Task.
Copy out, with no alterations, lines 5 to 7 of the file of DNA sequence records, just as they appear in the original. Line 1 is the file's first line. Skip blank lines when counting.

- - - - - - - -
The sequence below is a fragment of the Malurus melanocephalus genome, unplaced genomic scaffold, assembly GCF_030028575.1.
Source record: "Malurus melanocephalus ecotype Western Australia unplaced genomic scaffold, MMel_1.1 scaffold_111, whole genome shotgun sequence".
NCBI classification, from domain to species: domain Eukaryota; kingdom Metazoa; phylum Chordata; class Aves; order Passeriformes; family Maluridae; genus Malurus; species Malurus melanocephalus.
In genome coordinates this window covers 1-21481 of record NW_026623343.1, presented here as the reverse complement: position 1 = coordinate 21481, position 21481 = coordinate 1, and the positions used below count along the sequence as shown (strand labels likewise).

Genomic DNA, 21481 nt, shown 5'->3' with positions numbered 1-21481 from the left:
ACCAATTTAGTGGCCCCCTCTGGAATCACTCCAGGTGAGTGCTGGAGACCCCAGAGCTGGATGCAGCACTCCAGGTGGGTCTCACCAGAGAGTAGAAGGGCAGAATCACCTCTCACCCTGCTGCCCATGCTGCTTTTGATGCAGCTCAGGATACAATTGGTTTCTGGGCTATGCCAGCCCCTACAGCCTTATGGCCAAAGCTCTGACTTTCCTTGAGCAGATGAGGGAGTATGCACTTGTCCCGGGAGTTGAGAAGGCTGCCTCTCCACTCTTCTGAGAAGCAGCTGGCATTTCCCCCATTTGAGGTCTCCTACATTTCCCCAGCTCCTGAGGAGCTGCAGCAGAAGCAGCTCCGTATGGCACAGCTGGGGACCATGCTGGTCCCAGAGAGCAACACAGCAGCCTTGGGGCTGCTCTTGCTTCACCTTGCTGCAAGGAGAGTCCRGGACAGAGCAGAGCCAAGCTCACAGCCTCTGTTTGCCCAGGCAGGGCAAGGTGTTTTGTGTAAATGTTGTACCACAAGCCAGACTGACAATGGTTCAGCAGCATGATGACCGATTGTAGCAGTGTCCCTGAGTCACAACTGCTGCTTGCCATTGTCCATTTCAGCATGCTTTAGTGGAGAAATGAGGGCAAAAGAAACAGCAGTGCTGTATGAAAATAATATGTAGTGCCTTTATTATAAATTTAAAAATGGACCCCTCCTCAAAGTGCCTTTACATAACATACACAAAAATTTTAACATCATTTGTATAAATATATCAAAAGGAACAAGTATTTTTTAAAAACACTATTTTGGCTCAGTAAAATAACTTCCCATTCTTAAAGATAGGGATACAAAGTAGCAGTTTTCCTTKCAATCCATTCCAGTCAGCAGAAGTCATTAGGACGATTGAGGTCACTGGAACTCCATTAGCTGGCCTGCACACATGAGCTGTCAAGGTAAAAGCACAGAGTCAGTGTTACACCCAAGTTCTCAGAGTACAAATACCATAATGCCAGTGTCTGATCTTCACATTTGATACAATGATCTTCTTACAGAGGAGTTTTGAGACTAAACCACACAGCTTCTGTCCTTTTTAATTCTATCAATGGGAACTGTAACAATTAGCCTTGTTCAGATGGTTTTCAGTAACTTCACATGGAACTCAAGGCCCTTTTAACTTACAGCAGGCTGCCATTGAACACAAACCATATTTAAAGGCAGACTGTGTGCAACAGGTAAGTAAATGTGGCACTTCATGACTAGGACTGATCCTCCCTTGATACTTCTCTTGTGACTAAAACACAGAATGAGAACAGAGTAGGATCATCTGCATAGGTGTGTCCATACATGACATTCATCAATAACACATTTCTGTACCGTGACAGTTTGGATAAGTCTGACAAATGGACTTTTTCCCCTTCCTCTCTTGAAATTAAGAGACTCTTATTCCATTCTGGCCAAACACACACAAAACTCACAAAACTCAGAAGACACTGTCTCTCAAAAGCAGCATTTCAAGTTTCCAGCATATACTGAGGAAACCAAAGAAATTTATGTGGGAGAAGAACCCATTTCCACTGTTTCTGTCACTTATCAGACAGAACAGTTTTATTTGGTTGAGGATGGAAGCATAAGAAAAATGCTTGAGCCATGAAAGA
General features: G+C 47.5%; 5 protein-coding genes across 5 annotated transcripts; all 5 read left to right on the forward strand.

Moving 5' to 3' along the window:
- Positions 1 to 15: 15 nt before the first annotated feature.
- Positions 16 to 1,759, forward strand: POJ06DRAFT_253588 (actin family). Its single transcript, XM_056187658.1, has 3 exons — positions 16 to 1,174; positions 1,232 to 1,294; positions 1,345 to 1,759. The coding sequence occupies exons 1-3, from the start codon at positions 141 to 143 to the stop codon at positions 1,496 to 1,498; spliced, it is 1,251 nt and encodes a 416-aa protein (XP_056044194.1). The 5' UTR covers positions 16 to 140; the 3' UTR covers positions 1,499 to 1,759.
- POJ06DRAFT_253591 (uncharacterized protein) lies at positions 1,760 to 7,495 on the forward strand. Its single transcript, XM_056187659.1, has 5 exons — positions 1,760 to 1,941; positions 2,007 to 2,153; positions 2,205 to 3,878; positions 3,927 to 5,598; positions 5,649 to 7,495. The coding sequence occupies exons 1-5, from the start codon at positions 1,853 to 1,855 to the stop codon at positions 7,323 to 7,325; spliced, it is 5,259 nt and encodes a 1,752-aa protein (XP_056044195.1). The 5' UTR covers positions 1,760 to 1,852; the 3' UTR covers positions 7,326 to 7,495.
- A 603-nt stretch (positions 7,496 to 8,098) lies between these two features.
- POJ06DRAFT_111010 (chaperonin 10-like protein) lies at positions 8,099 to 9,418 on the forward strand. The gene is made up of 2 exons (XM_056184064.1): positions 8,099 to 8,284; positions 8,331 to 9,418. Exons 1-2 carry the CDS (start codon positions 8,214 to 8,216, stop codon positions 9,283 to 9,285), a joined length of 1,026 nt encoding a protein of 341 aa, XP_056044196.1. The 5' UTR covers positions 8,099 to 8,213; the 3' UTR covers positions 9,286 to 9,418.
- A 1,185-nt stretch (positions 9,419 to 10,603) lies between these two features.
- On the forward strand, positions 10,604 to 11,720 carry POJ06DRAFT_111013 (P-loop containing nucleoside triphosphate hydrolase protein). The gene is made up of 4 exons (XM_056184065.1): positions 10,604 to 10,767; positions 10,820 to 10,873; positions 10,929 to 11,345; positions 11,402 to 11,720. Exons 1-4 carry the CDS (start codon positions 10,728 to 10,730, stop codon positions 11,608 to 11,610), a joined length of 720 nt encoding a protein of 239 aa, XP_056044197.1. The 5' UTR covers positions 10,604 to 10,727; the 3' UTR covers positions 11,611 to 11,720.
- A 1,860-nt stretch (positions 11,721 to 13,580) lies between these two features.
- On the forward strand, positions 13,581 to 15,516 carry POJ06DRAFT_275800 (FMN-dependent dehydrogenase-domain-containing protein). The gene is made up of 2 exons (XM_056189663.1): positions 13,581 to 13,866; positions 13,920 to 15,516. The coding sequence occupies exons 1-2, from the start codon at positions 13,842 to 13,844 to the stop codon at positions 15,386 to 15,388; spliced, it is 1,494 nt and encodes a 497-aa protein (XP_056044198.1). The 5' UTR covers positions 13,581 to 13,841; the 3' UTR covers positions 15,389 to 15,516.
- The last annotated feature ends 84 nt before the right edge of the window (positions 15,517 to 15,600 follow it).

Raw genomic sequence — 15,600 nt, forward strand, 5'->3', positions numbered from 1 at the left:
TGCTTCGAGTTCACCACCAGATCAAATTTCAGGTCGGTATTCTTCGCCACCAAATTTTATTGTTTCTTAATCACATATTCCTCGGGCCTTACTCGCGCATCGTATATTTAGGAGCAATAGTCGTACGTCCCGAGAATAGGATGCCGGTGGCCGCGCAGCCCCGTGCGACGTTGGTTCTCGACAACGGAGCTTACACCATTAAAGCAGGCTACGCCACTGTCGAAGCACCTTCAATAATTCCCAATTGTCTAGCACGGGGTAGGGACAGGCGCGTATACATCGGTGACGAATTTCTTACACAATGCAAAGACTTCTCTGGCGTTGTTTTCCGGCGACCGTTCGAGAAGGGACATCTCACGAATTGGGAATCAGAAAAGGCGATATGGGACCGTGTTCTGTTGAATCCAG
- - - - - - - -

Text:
Genomic DNA, 21481 nt, shown 5'->3' with positions numbered 1-21481 from the left:
ACCAATTTAGTGGCCCCCTCTGGAATCACTCCAGGTGAGTGCTGGAGACCCCAGAGCTGGATGCAGCACTCCAGGTGGGTCTCACCAGAGAGTAGAAGGGCAGAATCACCTCTCACCCTGCTGCCCATGCTGCTTTTGATGCAGCTCAGGATACAATTGGTTTCTGGGCTATGCCAGCCCCTACAGCCTTATGGCCAAAGCTCTGACTTTCCTTGAGCAGATGAGGGAGTATGCACTTGTCCCGGGAGTTGAGAAGGCTGCCTCTCCACTCTTCTGAGAAGCAGCTGGCATTTCCCCCATTTGAGGTCTCCTACATTTCCCCAGCTCCTGAGGAGCTGCAGCAGAAGCAGCTCCGTATGGCACAGCTGGGGACCATGCTGGTCCCAGAGAGCAACACAGCAGCCTTGGGGCTGCTCTTGCTTCACCTTGCTGCAAGGAGAGTCCRGGACAGAGCAGAGCCAAGCTCACAGCCTCTGTTTGCCCAGGCAGGGCAAGGTGTTTTGTGTAAATGTTGTACCACAAGCCAGACTGACAATGGTTCAGCAGCATGATGACCGATTGTAGCAGTGTCCCTGAGTCACAACTGCTGCTTGCCATTGTCCATTTCAGCATGCTTTAGTGGAGAAATGAGGGCAAAAGAAACAGCAGTGCTGTATGAAAATAATATGTAGTGCCTTTATTATAAATTTAAAAATGGACCCCTCCTCAAAGTGCCTTTACATAACATACACAAAAATTTTAACATCATTTGTATAAATATATCAAAAGGAACAAGTATTTTTTAAAAACACTATTTTGGCTCAGTAAAATAACTTCCCATTCTTAAAGATAGGGATACAAAGTAGCAGTTTTCCTTKCAATCCATTCCAGTCAGCAGAAGTCATTAGGACGATTGAGGTCACTGGAACTCCATTAGCTGGCCTGCACACATGAGCTGTCAAGGTAAAAGCACAGAGTCAGTGTTACACCCAAGTTCTCAGAGTACAAATACCATAATGCCAGTGTCTGATCTTCACATTTGATACAATGATCTTCTTACAGAGGAGTTTTGAGACTAAACCACACAGCTTCTGTCCTTTTTAATTCTATCAATGGGAACTGTAACAATTAGCCTTGTTCAGATGGTTTTCAGTAACTTCACATGGAACTCAAGGCCCTTTTAACTTACAGCAGGCTGCCATTGAACACAAACCATATTTAAAGGCAGACTGTGTGCAACAGGTAAGTAAATGTGGCACTTCATGACTAGGACTGATCCTCCCTTGATACTTCTCTTGTGACTAAAACACAGAATGAGAACAGAGTAGGATCATCTGCATAGGTGTGTCCATACATGACATTCATCAATAACACATTTCTGTACCGTGACAGTTTGGATAAGTCTGACAAATGGACTTTTTCCCCTTCCTCTCTTGAAATTAAGAGACTCTTATTCCATTCTGGCCAAACACACACAAAACTCACAAAACTCAGAAGACACTGTCTCTCAAAAGCAGCATTTCAAGTTTCCAGCATATACTGAGGAAACCAAAGAAATTTATGTGGGAGAAGAACCCATTTCCACTGTTTCTGTCACTTATCAGACAGAACAGTTTTATTTGGTTGAGGATGGAAGCATAAGAAAAATGCTTGAGCCATGAAAGA
General features: G+C 47.5%; 5 protein-coding genes across 5 annotated transcripts; all 5 read left to right on the forward strand.